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Global Positioning Systems (GPS)
Port Phillip Bay Heads

Also see GPS under Instruments & Electronics in the Chandlery Section

Easy GPS - excellent 'GPS to computer' software

With the advent of the Global Positioning System (GPS), mariners can now navigate with much greater precision than ever before possible. This discussion focuses on the inherent limitations of nautical charts when plotting positions from GPS receivers.

For the chart maker, accuracy of the chart must take into account the limitations of the navigator's acuity of vision, the lithographic processes and plotting techniques used, and the symbolization of features (e.g., line widths).

GPS users must ensure that latitude/longitude shifts are made when plotting GPS-derived positions on a chart with a different datum than the GPS. All new NGA charts are compiled on WGS Datum, the same datum used by GPS receivers in the default datum setting, although other datums can often be selected. Positions derived prior to the implementation of GPS were determined using various optical instruments focused on navigational aids, shore features, or celestial bodies. Knowing the limitations of these methods, mariners gave a wide berth to hazards depicted on charts, including aids to navigation, shoals and obstructions. The available navigational information and cartographic processes used by the chart maker to position hazards were more accurate than the means of navigation available to users of the chart. The situation is now reversed; using GPS, mariners now can obtain a more accurate position fix than the data used to compile the chart.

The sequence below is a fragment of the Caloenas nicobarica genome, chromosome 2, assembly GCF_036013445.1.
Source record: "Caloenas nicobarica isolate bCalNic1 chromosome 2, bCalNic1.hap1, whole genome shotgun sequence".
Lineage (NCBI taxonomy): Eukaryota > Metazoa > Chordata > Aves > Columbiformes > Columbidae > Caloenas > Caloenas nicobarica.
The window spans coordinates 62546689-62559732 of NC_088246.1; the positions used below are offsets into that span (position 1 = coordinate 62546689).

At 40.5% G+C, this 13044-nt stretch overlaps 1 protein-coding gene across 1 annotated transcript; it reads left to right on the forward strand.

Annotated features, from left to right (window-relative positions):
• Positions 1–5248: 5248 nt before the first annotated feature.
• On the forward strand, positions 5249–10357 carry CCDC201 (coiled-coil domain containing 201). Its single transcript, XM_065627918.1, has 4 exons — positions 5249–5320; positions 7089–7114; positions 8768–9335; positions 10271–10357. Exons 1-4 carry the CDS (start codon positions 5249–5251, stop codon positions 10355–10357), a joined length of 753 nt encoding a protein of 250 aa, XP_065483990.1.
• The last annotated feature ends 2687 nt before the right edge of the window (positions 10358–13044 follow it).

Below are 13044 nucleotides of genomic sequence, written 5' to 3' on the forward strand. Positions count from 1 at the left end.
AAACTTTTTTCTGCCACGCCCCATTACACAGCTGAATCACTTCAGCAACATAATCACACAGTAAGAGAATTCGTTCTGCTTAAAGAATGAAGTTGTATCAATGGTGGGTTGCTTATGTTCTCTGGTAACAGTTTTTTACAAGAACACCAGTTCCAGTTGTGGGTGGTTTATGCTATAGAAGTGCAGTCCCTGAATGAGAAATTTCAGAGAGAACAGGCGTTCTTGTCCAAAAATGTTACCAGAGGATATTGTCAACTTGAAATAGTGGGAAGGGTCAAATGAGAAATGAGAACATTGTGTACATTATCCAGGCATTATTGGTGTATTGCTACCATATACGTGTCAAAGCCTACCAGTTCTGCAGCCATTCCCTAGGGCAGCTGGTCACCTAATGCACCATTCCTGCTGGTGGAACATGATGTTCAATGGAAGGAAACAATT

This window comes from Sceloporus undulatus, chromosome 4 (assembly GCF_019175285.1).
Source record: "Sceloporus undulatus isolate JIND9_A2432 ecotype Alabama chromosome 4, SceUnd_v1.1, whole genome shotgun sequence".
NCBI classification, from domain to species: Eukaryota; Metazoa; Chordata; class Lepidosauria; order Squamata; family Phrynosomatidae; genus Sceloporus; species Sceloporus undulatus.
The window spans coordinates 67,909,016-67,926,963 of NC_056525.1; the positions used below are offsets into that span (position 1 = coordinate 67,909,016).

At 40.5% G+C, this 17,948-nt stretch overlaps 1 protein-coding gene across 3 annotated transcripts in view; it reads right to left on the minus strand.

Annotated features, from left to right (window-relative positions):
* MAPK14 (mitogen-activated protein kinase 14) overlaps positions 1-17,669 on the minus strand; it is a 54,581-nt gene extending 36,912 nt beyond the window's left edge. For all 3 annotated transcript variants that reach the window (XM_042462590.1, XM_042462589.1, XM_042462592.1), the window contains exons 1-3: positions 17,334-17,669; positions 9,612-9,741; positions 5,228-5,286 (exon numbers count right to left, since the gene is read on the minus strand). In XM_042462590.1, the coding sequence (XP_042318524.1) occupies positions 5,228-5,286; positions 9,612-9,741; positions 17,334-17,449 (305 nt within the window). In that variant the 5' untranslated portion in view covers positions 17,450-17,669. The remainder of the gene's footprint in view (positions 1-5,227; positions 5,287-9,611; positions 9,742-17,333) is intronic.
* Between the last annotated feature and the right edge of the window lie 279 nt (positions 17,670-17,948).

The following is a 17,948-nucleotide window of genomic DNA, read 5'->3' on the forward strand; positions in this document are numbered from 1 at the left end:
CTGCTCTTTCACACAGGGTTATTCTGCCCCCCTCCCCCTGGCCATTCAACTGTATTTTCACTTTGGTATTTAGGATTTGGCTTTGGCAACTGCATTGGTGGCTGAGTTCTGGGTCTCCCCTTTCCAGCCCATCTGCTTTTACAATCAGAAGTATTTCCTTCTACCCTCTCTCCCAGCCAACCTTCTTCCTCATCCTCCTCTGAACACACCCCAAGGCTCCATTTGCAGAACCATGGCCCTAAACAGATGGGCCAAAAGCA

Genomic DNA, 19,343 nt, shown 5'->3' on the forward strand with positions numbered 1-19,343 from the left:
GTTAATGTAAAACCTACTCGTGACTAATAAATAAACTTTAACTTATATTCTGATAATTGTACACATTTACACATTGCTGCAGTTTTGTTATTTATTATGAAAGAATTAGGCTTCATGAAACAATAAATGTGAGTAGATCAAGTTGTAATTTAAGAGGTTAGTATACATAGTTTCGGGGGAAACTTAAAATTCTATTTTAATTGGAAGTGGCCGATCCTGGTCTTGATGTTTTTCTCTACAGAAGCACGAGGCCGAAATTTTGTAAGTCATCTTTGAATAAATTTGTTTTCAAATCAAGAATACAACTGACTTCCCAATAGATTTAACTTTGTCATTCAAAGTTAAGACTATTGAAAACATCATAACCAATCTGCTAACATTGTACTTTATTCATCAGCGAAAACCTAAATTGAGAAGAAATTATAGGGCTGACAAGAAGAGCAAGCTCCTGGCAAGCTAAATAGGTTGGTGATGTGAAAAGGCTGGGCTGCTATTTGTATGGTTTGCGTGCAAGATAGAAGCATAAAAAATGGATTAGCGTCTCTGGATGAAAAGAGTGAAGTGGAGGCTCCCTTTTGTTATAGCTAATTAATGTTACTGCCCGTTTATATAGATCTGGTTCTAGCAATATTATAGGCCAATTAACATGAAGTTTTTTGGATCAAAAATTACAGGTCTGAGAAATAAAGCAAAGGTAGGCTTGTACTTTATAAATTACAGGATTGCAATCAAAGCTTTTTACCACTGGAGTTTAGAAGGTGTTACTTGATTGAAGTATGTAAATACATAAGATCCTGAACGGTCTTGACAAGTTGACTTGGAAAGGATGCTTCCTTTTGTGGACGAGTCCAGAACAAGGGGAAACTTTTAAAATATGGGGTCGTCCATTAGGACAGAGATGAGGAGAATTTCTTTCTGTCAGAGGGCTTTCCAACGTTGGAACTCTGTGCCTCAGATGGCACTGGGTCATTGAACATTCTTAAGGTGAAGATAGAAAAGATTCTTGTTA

With GPS providing such accuracy, the mariner now needs to pay closer attention to the reliability of the chart. For example, mariners, to save steaming time, may become more trusting and rely on their GPS to pass hazards depicted on charts much closer than is prudent. However, the charted hazards may have been positioned by less accurate navigation means than GPS, and, in fact, may be significantly misplaced. In other words, the chart being used may contain unintentional errors due to limitations of the technology used at the time of data collection, which in many cases is a generation or more in the past.

Military User Under Selective Availability (SA) and Anti-Spoofing (A/S). The military user always has access to full GPS accuracy, called the Precise Positioning Service. The horizontal accuracy is 21 meters, with a 95% probability that the GPS-derived position is within 21 meters of the true position on Earth. This accuracy equates to approximately 0.01 minute of latitude.